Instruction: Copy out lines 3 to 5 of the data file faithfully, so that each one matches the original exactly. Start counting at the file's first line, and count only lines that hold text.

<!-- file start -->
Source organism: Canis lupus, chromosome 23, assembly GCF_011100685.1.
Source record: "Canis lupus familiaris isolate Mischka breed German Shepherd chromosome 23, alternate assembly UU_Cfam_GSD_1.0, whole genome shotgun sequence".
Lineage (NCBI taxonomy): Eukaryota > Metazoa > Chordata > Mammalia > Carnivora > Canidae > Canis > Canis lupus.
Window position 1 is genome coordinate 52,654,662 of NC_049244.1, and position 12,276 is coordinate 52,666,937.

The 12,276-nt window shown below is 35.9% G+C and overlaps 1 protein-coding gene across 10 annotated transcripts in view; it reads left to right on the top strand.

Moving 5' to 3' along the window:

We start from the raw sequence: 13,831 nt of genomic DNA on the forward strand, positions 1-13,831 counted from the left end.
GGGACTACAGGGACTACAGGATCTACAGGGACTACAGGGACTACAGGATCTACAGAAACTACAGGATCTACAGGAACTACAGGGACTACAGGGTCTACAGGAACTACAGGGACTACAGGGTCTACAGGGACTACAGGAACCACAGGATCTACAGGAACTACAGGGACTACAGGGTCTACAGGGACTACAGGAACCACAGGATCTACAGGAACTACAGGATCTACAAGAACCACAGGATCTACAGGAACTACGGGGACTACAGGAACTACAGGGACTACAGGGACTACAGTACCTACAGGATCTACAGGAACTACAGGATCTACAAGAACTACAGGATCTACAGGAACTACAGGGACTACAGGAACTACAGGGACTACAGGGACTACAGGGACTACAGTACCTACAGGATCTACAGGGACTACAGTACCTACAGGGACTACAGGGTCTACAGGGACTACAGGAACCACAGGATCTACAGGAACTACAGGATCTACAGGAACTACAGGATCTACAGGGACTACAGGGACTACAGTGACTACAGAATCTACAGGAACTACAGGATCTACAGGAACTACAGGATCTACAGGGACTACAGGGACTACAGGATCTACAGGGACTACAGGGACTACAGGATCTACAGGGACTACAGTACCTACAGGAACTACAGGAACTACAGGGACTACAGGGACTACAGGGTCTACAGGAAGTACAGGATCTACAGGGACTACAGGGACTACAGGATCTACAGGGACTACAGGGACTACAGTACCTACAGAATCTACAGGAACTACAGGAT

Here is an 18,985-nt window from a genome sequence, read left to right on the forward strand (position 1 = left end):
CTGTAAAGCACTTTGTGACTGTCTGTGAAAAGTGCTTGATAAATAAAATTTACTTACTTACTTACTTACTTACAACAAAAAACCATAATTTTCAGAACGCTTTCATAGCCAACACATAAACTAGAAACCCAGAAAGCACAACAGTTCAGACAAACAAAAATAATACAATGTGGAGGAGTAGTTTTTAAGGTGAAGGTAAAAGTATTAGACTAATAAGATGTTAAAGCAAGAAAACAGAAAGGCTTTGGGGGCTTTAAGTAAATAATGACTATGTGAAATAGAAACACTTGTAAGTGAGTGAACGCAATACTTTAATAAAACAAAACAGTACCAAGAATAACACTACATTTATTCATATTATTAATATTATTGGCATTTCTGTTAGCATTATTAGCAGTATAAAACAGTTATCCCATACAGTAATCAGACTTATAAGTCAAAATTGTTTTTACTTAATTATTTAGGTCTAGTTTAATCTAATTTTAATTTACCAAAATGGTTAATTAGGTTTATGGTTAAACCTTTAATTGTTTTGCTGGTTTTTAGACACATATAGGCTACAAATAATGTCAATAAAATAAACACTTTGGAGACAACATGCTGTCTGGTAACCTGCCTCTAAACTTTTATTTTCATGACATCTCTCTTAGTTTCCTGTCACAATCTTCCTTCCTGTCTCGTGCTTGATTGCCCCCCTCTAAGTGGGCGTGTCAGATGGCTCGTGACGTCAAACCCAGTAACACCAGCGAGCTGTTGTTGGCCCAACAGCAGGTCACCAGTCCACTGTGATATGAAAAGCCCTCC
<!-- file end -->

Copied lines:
Lineage (NCBI taxonomy): Eukaryota > Metazoa > Chordata > Mammalia > Carnivora > Canidae > Canis > Canis lupus.
Window position 1 is genome coordinate 52,654,662 of NC_049244.1, and position 12,276 is coordinate 52,666,937.

The 12,276-nt window shown below is 35.9% G+C and overlaps 1 protein-coding gene across 10 annotated transcripts in view; it reads left to right on the top strand.